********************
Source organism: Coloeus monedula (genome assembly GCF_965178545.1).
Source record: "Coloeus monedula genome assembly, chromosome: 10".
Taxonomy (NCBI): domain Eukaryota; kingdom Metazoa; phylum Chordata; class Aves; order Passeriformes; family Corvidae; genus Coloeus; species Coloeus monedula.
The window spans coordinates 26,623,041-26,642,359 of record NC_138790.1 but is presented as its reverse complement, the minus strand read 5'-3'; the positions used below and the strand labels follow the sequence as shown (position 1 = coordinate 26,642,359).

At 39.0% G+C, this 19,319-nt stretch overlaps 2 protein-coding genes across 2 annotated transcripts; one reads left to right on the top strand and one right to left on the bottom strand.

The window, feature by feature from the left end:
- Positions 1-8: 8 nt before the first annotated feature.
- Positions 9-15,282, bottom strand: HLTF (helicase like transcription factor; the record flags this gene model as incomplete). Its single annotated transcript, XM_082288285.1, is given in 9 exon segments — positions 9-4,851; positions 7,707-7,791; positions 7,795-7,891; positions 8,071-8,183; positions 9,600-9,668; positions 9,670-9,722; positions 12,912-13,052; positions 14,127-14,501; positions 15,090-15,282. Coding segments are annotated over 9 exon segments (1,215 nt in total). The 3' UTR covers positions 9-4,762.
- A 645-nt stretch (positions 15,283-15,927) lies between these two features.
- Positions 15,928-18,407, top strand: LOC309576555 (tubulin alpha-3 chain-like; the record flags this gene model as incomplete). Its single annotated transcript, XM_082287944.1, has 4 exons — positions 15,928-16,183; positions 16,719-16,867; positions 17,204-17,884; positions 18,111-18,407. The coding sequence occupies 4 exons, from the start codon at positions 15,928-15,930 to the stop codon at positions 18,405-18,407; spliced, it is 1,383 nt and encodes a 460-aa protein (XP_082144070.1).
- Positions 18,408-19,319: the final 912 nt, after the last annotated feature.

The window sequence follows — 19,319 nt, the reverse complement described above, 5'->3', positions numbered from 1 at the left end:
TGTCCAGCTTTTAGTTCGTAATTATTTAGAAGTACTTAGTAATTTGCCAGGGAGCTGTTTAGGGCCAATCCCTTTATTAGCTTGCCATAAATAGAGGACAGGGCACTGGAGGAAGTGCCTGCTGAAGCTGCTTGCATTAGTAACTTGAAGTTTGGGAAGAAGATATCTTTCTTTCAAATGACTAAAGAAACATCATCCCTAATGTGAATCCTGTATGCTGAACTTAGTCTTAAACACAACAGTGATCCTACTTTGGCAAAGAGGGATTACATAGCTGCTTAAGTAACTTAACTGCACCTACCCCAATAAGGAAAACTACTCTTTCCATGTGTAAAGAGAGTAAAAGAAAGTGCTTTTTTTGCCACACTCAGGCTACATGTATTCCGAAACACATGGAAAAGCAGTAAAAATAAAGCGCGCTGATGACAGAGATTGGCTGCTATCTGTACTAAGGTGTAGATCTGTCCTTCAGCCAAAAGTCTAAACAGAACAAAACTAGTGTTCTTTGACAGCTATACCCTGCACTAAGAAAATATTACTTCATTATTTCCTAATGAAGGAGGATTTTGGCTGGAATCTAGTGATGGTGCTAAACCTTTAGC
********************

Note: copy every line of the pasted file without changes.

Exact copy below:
Source organism: Coloeus monedula (genome assembly GCF_965178545.1).
Source record: "Coloeus monedula genome assembly, chromosome: 10".
Taxonomy (NCBI): domain Eukaryota; kingdom Metazoa; phylum Chordata; class Aves; order Passeriformes; family Corvidae; genus Coloeus; species Coloeus monedula.
The window spans coordinates 26,623,041-26,642,359 of record NC_138790.1 but is presented as its reverse complement, the minus strand read 5'-3'; the positions used below and the strand labels follow the sequence as shown (position 1 = coordinate 26,642,359).

At 39.0% G+C, this 19,319-nt stretch overlaps 2 protein-coding genes across 2 annotated transcripts; one reads left to right on the top strand and one right to left on the bottom strand.

The window, feature by feature from the left end:
- Positions 1-8: 8 nt before the first annotated feature.
- Positions 9-15,282, bottom strand: HLTF (helicase like transcription factor; the record flags this gene model as incomplete). Its single annotated transcript, XM_082288285.1, is given in 9 exon segments — positions 9-4,851; positions 7,707-7,791; positions 7,795-7,891; positions 8,071-8,183; positions 9,600-9,668; positions 9,670-9,722; positions 12,912-13,052; positions 14,127-14,501; positions 15,090-15,282. Coding segments are annotated over 9 exon segments (1,215 nt in total). The 3' UTR covers positions 9-4,762.
- A 645-nt stretch (positions 15,283-15,927) lies between these two features.
- Positions 15,928-18,407, top strand: LOC309576555 (tubulin alpha-3 chain-like; the record flags this gene model as incomplete). Its single annotated transcript, XM_082287944.1, has 4 exons — positions 15,928-16,183; positions 16,719-16,867; positions 17,204-17,884; positions 18,111-18,407. The coding sequence occupies 4 exons, from the start codon at positions 15,928-15,930 to the stop codon at positions 18,405-18,407; spliced, it is 1,383 nt and encodes a 460-aa protein (XP_082144070.1).
- Positions 18,408-19,319: the final 912 nt, after the last annotated feature.

The window sequence follows — 19,319 nt, the reverse complement described above, 5'->3', positions numbered from 1 at the left end:
TGTCCAGCTTTTAGTTCGTAATTATTTAGAAGTACTTAGTAATTTGCCAGGGAGCTGTTTAGGGCCAATCCCTTTATTAGCTTGCCATAAATAGAGGACAGGGCACTGGAGGAAGTGCCTGCTGAAGCTGCTTGCATTAGTAACTTGAAGTTTGGGAAGAAGATATCTTTCTTTCAAATGACTAAAGAAACATCATCCCTAATGTGAATCCTGTATGCTGAACTTAGTCTTAAACACAACAGTGATCCTACTTTGGCAAAGAGGGATTACATAGCTGCTTAAGTAACTTAACTGCACCTACCCCAATAAGGAAAACTACTCTTTCCATGTGTAAAGAGAGTAAAAGAAAGTGCTTTTTTTGCCACACTCAGGCTACATGTATTCCGAAACACATGGAAAAGCAGTAAAAATAAAGCGCGCTGATGACAGAGATTGGCTGCTATCTGTACTAAGGTGTAGATCTGTCCTTCAGCCAAAAGTCTAAACAGAACAAAACTAGTGTTCTTTGACAGCTATACCCTGCACTAAGAAAATATTACTTCATTATTTCCTAATGAAGGAGGATTTTGGCTGGAATCTAGTGATGGTGCTAAACCTTTAGC